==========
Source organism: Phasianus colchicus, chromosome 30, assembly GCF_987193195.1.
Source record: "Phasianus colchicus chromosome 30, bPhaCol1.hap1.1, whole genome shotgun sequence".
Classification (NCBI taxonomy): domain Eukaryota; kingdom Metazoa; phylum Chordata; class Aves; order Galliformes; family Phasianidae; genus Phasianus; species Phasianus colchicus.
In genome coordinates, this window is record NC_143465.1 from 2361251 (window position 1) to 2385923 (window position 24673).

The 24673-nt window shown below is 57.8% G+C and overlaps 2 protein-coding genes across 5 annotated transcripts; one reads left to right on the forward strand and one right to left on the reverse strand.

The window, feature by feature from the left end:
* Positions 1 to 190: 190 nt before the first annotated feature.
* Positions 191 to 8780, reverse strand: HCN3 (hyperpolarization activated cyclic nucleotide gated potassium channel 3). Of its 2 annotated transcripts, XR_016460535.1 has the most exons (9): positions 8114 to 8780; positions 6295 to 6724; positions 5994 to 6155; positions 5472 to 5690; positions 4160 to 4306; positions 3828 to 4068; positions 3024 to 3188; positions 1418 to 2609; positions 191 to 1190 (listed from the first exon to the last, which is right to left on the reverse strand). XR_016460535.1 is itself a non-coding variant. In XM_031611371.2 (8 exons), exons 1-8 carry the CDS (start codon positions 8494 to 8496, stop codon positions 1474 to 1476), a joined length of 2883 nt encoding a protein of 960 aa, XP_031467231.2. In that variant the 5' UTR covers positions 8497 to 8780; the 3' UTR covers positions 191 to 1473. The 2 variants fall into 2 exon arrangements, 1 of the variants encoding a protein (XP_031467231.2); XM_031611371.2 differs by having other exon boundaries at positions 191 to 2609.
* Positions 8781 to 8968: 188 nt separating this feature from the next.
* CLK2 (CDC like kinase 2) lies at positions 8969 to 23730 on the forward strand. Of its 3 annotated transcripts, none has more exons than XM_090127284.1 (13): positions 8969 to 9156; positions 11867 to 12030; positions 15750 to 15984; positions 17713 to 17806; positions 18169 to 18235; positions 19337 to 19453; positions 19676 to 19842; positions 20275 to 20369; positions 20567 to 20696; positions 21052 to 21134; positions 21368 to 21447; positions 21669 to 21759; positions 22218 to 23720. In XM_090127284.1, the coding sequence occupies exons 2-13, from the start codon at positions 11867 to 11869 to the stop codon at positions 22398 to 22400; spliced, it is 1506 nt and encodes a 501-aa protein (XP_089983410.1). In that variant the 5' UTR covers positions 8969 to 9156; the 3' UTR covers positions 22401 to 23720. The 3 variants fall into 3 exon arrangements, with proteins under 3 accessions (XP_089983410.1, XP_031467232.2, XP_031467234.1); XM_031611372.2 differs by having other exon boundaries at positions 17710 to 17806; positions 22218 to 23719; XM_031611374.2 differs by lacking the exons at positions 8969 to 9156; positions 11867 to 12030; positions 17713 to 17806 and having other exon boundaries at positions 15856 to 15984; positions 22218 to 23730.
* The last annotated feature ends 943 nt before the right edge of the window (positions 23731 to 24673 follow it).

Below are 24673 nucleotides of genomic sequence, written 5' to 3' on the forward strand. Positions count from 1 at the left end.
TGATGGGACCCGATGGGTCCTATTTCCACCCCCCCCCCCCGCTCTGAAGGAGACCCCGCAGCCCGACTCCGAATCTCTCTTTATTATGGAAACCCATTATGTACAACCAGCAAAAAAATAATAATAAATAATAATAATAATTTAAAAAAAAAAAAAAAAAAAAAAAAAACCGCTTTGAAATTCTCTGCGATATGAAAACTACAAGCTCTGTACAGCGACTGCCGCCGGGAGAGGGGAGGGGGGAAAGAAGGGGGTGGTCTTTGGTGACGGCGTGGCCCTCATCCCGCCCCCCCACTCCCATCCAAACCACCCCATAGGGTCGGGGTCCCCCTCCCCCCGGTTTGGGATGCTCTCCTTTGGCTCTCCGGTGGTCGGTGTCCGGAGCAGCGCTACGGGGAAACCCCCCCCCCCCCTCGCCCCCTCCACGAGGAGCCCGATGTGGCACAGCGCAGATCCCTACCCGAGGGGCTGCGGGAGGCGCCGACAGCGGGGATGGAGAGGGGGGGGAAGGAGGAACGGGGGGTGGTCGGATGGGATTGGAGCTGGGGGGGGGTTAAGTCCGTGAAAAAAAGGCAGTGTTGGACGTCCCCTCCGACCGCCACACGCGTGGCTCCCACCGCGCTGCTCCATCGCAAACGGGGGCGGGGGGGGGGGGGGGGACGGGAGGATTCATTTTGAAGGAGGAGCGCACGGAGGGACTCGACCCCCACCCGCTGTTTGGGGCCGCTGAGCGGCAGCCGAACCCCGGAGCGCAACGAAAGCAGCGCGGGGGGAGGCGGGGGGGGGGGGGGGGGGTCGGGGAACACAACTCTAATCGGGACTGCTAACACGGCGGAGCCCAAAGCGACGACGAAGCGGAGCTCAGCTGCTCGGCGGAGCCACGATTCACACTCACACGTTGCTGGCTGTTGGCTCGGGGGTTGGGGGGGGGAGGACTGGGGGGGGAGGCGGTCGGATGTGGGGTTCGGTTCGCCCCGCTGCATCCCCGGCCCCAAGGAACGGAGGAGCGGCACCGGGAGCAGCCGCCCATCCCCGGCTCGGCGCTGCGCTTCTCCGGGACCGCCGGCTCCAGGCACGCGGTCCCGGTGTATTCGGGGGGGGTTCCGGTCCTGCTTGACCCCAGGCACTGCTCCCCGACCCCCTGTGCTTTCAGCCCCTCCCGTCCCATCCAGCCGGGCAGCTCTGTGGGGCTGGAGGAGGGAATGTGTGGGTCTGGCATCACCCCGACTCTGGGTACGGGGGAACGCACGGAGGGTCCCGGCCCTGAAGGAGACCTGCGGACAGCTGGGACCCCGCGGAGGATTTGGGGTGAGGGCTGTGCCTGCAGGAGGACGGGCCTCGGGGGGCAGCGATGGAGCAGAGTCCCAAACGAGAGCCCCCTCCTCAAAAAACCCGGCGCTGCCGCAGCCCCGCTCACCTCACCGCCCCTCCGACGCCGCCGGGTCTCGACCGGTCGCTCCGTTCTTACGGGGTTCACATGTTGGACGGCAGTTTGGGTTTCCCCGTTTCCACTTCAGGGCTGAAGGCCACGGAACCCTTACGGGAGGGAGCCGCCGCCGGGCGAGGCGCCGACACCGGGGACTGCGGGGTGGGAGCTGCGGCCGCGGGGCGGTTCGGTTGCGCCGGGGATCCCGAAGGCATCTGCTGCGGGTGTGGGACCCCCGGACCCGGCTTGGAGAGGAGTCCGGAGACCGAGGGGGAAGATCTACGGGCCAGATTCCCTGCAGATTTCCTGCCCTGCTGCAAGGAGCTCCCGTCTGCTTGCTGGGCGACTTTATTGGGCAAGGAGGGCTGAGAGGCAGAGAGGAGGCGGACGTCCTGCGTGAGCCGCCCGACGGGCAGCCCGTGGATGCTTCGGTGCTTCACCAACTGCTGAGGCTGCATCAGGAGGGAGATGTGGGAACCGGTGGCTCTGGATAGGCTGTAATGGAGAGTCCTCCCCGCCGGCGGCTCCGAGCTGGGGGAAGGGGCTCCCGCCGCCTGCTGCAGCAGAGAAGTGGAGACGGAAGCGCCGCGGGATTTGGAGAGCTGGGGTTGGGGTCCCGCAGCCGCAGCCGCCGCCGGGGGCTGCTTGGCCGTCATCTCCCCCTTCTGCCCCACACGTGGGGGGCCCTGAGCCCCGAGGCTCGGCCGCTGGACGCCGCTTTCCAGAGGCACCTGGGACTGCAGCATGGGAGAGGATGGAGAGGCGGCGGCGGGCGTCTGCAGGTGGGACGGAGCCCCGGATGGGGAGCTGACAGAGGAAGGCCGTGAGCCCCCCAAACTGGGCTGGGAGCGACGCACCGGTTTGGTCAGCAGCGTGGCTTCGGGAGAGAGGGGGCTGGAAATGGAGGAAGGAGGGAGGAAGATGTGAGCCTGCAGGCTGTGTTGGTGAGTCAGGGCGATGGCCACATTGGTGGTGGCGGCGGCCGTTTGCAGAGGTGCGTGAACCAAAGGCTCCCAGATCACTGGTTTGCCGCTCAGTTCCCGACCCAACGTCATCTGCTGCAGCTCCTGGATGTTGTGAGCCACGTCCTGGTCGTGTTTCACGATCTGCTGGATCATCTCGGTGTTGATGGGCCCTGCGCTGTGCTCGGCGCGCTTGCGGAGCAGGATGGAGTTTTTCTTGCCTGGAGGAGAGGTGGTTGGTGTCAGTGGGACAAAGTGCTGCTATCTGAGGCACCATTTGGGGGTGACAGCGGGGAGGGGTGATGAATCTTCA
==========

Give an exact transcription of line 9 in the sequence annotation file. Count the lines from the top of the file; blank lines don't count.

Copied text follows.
* Positions 8781 to 8968: 188 nt separating this feature from the next.